The three Class One’s that already served the Pacific Northwest, Northern Pacific, Great Northern (along with their jointly owned minion Spokane Portland & Seattle) and Union Pacific were not pleased with their new neighbor and avoided building interchanges with them unless absolutely necessary. This left Milwaukee to haul whatever traffic they could originate or terminate on their own line or via a hand full of shortlines with which they interchanged. This is why when you see photos of Milwaukee Road trains west of the Dakotas, an exceptionally large majority of cars are lettered for Milwaukee Road.

Milwaukee’s steam fleet is generally quite handsome beginning with the period after WWI. Many locomotives were built in their own shops. The steam era came to an end on the Milwaukee in 1957.

The electrified lines were ruled by boxcabs and Bi-Polars for decades. In the 1950’s, Little Joe’s diverted from the Soviet Union arrived on the Milwaukee (and the South Shore.) By the late 60’s diesels began to regularly invade the electrified lines. Little Joes and diesels were MU’ed. The aging catenary could only handle so many electrics at a time so diesels filled the horsepower gap. By 1972, falling traffic, a declining fleet of serviceable electrics and the deteriorating catenary caused Milwaukee Road to de-energize the western lines lines with Avery to Harlowton lines following two years later.

Meanwhile on the east end, as a condition of the 1971 merger of Monon into L&N, Milwaukee Road received trackage rights from Chicago to Louisville. This gave Southern a friendly connection to Chicago it was losing with Monon.

In 1977, Milwaukee Road entered receivership again. This time, radical restructuring was needed. In 1980, everything west of Miles City, Montana was abandoned. Some lines were picked up by connections or spawned new shortlines but nearly 1,000 miles of track was pulled up. In 1982, Miles City to Ortonville, Minnesota was abandoned. Milwaukee was concentrating on their pre-1909 routes plus the new line to Louisville.

In an attempt to win back middle distance TOFC traffic, Milwaukee began running fast and short piggyback trains, usually behind a single SD40-2 and with a dozen or so 89’ flats. Unit coal trains added to the bottom line. By the mid-80s, the streamlined Milwaukee Road was up for sale and Grand Trunk Western, Chicago & North Western and Soo Line got into a bidding war. GTW had diverted 40,000 cars onto Milwaukee Road between Chicago and Duluth to help them turn a profit in 1983. Ironically, the ICC (which controlled mergers at the time) pushed GTW out of the contest leaving just C&NW and Soo. Furious, GTW diverted their 40,000 carloads off the Milwaukee. C&NW outbid Soo, but the ICC chose Soo Line anyway. Milwaukee Road merged into Soo Line in 1985. Almost immediately, Soo shops began painting big black rectangles over MILWAUKEE ROAD on the diesels, giving birth to the “bandit” paint scheme.

Brand/Importer Information:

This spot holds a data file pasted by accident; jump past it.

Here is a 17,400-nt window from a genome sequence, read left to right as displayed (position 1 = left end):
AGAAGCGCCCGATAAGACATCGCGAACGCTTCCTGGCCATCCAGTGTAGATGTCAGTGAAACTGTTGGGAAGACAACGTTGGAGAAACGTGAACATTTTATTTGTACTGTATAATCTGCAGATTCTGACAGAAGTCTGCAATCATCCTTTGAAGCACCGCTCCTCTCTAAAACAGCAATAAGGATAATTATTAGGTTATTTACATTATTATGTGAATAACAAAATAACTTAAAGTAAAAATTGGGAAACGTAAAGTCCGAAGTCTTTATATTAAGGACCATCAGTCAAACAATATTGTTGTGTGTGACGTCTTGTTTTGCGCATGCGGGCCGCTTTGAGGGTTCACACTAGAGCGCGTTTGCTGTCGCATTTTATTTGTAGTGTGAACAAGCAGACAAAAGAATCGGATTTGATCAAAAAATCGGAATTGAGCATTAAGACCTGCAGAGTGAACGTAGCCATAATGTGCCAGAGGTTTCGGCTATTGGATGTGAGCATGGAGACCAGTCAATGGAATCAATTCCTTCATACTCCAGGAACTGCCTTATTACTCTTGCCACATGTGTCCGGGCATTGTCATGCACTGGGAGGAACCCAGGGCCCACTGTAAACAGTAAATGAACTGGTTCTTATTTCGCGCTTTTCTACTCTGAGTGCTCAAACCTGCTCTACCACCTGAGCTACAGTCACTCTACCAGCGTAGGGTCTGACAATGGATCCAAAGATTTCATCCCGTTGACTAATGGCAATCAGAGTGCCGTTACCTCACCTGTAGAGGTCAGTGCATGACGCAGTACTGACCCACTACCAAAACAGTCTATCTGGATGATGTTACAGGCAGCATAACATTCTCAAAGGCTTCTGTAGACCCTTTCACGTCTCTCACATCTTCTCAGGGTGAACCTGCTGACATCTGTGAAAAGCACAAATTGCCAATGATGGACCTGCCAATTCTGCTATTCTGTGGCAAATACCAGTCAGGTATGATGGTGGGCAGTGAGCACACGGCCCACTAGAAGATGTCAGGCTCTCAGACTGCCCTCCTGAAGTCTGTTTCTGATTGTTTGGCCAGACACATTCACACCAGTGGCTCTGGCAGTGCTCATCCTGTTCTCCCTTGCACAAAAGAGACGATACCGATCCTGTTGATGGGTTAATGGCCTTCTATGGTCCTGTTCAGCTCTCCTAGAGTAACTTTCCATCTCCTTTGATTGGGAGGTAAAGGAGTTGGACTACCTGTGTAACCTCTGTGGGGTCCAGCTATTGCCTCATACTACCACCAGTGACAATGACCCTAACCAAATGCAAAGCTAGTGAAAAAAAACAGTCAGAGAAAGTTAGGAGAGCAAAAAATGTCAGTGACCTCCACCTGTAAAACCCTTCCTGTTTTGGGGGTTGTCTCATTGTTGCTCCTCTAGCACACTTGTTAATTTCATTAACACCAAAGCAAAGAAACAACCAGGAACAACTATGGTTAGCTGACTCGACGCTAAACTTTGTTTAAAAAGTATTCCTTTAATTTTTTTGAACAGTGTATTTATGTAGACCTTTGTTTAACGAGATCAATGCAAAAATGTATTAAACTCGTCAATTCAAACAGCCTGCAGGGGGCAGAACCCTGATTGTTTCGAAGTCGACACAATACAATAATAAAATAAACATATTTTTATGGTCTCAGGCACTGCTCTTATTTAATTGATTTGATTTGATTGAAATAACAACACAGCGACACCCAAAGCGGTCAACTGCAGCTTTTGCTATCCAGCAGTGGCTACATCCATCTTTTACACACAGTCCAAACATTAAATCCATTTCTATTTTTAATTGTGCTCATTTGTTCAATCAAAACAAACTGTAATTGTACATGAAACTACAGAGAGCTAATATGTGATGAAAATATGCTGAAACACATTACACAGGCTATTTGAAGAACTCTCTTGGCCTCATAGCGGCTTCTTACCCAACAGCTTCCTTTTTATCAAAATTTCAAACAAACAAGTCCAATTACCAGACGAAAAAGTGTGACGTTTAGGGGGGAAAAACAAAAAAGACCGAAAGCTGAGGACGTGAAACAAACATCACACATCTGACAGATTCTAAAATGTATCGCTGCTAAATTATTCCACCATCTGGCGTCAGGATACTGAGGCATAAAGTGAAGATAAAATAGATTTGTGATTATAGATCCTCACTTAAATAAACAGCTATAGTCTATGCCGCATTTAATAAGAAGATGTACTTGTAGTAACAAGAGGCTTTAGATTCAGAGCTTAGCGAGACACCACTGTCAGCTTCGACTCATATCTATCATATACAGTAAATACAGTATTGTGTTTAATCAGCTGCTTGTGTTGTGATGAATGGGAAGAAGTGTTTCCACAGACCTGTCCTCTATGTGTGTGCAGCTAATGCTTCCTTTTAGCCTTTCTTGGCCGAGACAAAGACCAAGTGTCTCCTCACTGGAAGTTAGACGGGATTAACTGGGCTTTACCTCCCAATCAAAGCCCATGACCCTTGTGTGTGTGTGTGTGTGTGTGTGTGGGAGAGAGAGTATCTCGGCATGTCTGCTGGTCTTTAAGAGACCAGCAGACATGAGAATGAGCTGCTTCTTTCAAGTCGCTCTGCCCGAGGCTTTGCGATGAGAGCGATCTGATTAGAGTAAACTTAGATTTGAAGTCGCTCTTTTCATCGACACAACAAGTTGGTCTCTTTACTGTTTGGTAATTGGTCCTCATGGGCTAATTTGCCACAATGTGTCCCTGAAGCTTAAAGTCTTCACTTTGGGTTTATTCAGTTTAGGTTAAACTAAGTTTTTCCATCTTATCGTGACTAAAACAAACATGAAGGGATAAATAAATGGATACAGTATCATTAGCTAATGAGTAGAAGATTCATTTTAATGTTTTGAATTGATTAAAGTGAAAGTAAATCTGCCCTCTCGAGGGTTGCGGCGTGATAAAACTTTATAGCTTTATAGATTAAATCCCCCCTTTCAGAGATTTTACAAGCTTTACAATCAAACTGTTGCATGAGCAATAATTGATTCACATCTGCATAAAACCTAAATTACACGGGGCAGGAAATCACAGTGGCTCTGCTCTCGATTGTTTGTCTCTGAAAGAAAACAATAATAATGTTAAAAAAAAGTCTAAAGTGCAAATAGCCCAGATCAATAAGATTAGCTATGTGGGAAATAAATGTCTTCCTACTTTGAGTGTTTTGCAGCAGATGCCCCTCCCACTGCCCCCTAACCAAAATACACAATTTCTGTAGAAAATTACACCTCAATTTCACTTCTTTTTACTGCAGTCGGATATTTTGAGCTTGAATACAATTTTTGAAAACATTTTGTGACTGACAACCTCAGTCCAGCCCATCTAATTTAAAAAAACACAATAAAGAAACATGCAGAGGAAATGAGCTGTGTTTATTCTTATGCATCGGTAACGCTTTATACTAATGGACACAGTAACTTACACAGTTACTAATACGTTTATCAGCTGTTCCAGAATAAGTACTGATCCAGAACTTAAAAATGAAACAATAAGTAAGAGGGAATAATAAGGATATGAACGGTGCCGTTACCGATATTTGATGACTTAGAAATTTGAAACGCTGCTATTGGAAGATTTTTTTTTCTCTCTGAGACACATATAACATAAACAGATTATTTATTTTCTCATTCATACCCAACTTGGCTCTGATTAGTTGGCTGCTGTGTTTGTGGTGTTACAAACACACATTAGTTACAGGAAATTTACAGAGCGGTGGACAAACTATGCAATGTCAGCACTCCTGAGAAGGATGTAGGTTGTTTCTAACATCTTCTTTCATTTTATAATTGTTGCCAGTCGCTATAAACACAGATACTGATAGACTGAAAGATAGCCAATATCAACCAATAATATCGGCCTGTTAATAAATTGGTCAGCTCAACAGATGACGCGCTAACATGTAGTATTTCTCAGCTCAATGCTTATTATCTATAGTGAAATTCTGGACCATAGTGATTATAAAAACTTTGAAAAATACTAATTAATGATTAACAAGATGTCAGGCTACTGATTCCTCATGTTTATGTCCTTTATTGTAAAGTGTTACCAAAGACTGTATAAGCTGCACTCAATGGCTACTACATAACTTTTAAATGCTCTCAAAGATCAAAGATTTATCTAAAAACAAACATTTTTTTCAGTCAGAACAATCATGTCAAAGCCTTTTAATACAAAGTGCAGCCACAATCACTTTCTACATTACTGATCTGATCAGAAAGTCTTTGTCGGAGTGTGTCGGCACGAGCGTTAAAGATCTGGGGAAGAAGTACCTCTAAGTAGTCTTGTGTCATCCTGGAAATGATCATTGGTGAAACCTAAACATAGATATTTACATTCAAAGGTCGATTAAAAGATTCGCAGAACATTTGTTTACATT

In 1924 Stephan Schaffan, Sr. founded the Atlas Tool Company in Newark, New Jersey. In 1933 his son, Stephan Schaffan, Jr., came to work for his father at the age of sixteen. Steve Jr. built model airplanes as a hobby and frequented a local hobby shop. Being an enterprising young man, he would often ask the owner if there was anything he could do to earn some extra spending money. Tired of listening to his requests, the hobby-store owner threw some model railroad track parts his way and said, "Here, see if you can improve on this".

In those days, railroad modelers had to assemble and build everything from scratch. Steve Jr. created a "switch kit" which sold so well, that the entire family worked on them in the basement at night, while doing business as usual in the machine shop during the day.

Subsequently, Steve Jr. engineered the stapling of rail to fiber track, along with inventing the first practical rail joiner and pre-assembled turnouts and flexible track. All of these products, and more, helped to popularize model railroading and assisted in the creation of a mass-market hobby. The budding entrepreneur quickly outgrew the limitations of a basement and small garage operation. Realizing they could actually make a living selling track and related products, Steve and his father had the first factory built in Hillside, New Jersey at 413 Florence Avenue in 1947. On September 30, 1949, the Atlas Tool Company was officially incorporated as a New Jersey company.

In 1985, Steve was honored posthumously for his inventions by the Model Railroad Industry Association and was inducted into the Model Railroad Industry Hall of Fame in Baltimore, Maryland. In addition, Steve was nominated and entered into the National Model Railroad Association Pioneers of Model Railroading in 1995.

In the early 1990s, the Atlas Tool Company changed its name to Atlas Model Railroad Company, Inc.

Item created by: gdm on 2016-07-15 08:01:13. Last edited by gdm on 2019-07-14 11:21:19